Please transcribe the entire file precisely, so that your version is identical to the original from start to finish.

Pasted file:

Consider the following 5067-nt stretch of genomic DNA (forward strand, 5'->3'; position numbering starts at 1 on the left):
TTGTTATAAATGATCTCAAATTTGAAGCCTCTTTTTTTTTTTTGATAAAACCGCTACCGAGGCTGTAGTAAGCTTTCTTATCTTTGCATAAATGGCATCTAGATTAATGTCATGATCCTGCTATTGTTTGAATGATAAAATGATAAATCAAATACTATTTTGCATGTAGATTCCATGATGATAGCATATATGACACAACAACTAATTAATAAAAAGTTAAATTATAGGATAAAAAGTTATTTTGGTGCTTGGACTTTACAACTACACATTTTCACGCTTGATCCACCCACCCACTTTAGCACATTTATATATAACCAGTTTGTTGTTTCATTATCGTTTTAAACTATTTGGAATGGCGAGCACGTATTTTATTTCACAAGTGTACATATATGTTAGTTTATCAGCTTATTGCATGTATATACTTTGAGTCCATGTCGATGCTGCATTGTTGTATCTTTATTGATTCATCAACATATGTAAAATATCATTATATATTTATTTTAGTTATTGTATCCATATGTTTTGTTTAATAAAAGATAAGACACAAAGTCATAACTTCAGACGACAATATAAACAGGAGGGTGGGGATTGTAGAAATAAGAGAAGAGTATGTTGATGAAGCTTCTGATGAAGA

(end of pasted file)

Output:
Consider the following 5067-nt stretch of genomic DNA (forward strand, 5'->3'; position numbering starts at 1 on the left):
TTGTTATAAATGATCTCAAATTTGAAGCCTCTTTTTTTTTTTTGATAAAACCGCTACCGAGGCTGTAGTAAGCTTTCTTATCTTTGCATAAATGGCATCTAGATTAATGTCATGATCCTGCTATTGTTTGAATGATAAAATGATAAATCAAATACTATTTTGCATGTAGATTCCATGATGATAGCATATATGACACAACAACTAATTAATAAAAAGTTAAATTATAGGATAAAAAGTTATTTTGGTGCTTGGACTTTACAACTACACATTTTCACGCTTGATCCACCCACCCACTTTAGCACATTTATATATAACCAGTTTGTTGTTTCATTATCGTTTTAAACTATTTGGAATGGCGAGCACGTATTTTATTTCACAAGTGTACATATATGTTAGTTTATCAGCTTATTGCATGTATATACTTTGAGTCCATGTCGATGCTGCATTGTTGTATCTTTATTGATTCATCAACATATGTAAAATATCATTATATATTTATTTTAGTTATTGTATCCATATGTTTTGTTTAATAAAAGATAAGACACAAAGTCATAACTTCAGACGACAATATAAACAGGAGGGTGGGGATTGTAGAAATAAGAGAAGAGTATGTTGATGAAGCTTCTGATGAAGA